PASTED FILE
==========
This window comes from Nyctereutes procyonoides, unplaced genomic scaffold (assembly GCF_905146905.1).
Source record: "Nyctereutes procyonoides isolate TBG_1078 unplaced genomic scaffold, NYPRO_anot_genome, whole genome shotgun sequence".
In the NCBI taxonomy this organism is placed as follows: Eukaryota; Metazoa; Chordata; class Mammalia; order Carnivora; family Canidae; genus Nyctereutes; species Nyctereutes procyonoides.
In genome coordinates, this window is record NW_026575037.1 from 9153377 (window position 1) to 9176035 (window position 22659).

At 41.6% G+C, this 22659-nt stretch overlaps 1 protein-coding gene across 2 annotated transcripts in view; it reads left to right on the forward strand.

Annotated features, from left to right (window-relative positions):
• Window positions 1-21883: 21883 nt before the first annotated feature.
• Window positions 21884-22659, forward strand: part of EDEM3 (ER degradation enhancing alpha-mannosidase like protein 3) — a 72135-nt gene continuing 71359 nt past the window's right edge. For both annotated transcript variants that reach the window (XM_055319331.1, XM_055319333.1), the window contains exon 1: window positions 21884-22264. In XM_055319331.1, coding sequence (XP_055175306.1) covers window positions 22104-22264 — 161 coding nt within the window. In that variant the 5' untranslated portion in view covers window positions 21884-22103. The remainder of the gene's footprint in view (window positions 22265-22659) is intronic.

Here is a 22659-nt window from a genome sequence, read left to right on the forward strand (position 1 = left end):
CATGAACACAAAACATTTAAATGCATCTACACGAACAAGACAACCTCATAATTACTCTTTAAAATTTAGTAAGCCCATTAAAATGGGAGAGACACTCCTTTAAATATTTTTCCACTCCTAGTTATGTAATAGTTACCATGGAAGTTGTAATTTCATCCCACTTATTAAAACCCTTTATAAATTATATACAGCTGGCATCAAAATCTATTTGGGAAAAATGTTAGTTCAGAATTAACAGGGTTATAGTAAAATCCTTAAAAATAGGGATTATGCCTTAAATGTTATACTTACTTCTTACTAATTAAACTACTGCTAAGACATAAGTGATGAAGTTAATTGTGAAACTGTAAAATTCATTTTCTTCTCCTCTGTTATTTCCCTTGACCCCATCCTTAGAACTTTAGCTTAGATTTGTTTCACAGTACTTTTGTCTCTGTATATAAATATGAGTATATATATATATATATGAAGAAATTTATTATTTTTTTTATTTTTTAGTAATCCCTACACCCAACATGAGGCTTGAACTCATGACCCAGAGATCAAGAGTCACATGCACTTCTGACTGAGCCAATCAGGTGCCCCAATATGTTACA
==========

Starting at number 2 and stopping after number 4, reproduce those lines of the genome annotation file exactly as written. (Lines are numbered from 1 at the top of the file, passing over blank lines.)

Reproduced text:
Source record: "Nyctereutes procyonoides isolate TBG_1078 unplaced genomic scaffold, NYPRO_anot_genome, whole genome shotgun sequence".
In the NCBI taxonomy this organism is placed as follows: Eukaryota; Metazoa; Chordata; class Mammalia; order Carnivora; family Canidae; genus Nyctereutes; species Nyctereutes procyonoides.
In genome coordinates, this window is record NW_026575037.1 from 9153377 (window position 1) to 9176035 (window position 22659).